Teenage suicide and other mental health concerns have been on the increase in Australia for the last 100 years. This was an increase that could not be ignored. Since the early 1990's the federal and state governments of Australia have united behind suicide prevention and mental health strategies to curb this increasingly alarming growth. One initiative that was undertaken from these strategies was the development of the MindMatters resources and professional development in secondary schools.
MindMatters itself took a universal approach to mental health promotion through encouraging schools to review aspects of their whole-school system in terms of its support for mental health.
It became apparent that some secondary students were at greater risk of problems and they needed greater attention. To develop this, the MindMatters Plus Demonstration Project was created. This Project was established in 17 Secondary schools representing all Australian States, Territories and Education systems. The MindMatters Plus Project was funded by the Commonwealth Department of Health and Ageing (DoHA). The Australian Guidance and Counselling Association (AGCA) and the Australian Principals' Associations Professional Development Council (APAPDC) managed this initiative.
MindMatters Plus drew upon existing school strengths and resources, such as pastoral care frameworks and activities, alliances between staff, families and communities, links to other schools, and partnerships with mental health and other agencies. Its intention was to develop sustainable capacity-building models for schools to be able to respond in a comprehensive and flexible manner to students experiencing emotional difficulties.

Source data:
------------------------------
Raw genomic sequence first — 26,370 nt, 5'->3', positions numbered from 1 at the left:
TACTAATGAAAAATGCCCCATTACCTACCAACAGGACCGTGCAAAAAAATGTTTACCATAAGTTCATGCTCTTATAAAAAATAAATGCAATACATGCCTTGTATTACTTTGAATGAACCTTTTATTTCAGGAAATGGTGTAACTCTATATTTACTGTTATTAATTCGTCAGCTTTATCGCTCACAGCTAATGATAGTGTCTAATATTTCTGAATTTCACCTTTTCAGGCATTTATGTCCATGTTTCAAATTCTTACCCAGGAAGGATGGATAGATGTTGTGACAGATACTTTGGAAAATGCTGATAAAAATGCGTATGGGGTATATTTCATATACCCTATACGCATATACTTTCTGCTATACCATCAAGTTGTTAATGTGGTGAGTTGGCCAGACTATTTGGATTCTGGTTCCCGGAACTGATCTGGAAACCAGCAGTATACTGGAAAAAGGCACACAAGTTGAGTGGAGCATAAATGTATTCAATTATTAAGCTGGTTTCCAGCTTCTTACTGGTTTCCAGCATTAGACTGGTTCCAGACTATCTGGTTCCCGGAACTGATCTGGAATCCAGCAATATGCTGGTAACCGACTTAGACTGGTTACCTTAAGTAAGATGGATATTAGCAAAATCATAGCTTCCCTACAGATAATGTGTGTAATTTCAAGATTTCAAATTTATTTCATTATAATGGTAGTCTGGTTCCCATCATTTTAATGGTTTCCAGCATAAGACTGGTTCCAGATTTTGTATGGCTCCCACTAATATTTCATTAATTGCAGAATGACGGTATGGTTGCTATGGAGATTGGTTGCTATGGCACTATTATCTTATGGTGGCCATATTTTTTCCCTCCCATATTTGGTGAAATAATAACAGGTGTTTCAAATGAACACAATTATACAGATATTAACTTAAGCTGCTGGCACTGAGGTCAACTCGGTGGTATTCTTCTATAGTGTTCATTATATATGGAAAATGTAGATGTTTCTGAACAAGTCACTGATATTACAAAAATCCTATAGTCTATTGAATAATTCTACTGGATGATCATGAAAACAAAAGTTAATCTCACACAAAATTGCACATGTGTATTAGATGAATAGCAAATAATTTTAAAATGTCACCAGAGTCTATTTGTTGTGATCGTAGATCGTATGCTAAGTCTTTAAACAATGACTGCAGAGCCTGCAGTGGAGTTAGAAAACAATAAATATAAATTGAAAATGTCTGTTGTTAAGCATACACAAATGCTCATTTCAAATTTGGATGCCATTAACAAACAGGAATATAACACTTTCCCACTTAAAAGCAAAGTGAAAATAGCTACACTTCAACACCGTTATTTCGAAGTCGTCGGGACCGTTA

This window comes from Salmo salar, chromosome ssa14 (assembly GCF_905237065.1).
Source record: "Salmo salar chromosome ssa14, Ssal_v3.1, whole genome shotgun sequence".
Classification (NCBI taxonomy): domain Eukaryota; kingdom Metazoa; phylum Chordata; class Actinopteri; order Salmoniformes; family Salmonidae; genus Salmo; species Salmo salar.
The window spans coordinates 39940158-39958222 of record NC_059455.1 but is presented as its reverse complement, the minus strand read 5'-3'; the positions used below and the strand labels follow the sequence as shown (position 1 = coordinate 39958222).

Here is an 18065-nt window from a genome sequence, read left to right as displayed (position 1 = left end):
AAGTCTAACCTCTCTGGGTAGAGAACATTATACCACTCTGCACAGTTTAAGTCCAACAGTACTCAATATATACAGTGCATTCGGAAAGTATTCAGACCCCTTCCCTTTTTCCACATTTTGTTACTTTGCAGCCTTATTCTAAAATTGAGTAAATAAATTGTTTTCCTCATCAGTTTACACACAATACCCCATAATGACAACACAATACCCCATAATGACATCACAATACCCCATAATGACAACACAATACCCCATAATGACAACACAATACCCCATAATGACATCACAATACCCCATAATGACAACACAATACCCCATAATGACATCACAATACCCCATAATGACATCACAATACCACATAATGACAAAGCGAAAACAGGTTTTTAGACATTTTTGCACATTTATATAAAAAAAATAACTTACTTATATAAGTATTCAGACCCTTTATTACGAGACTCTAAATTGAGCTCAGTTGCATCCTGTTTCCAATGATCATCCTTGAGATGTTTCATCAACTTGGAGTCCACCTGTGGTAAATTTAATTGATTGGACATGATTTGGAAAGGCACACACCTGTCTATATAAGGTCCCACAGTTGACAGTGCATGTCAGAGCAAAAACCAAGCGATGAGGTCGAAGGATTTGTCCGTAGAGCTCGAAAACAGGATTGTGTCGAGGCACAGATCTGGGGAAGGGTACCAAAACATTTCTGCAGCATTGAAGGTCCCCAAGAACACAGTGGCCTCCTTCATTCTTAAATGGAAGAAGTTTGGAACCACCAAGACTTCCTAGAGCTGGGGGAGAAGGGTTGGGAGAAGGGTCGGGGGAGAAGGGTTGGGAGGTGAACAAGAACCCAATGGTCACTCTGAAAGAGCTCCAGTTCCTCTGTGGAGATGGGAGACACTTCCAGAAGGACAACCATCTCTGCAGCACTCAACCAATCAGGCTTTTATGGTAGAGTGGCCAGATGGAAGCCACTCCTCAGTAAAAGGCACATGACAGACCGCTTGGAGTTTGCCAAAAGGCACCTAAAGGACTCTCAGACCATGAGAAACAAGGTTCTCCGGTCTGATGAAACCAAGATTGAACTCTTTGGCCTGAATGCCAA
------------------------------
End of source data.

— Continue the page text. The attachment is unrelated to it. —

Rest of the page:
This Resource on Effective School Case Management is a valuable Toolkit arising out the work on the MindMatters Plus Demonstration Project. It offers a comprehensive model of case management around secondary students with support needs in the area of mental health. Mental health specialists and school-based staff can use parts of the guidelines or the toolkit to examine and improve on their own practice. Using these guidelines and toolkit would enhance the system of care around the needs student. This would then be likely to improve the outcomes for the student and the people supporting the student.
Terry de Jong undertook the development of this Resource on Case Management. Coosje Griffiths, as the Project Manager, supported Terry in this work. Terry is to be commended on the task that he has done. This Resource is a valuable addition to the library of anyone engaged in supporting secondary students with support needs. At times these students do need intensive support. Now we have a manual that thoroughly maps out the principles and processes for effective school case management. Thank you Terry de Jong, Coosje Griffiths, and the many health profession people and educators who contributed to the development of this Resource!
Australian Guidance and Counselling Association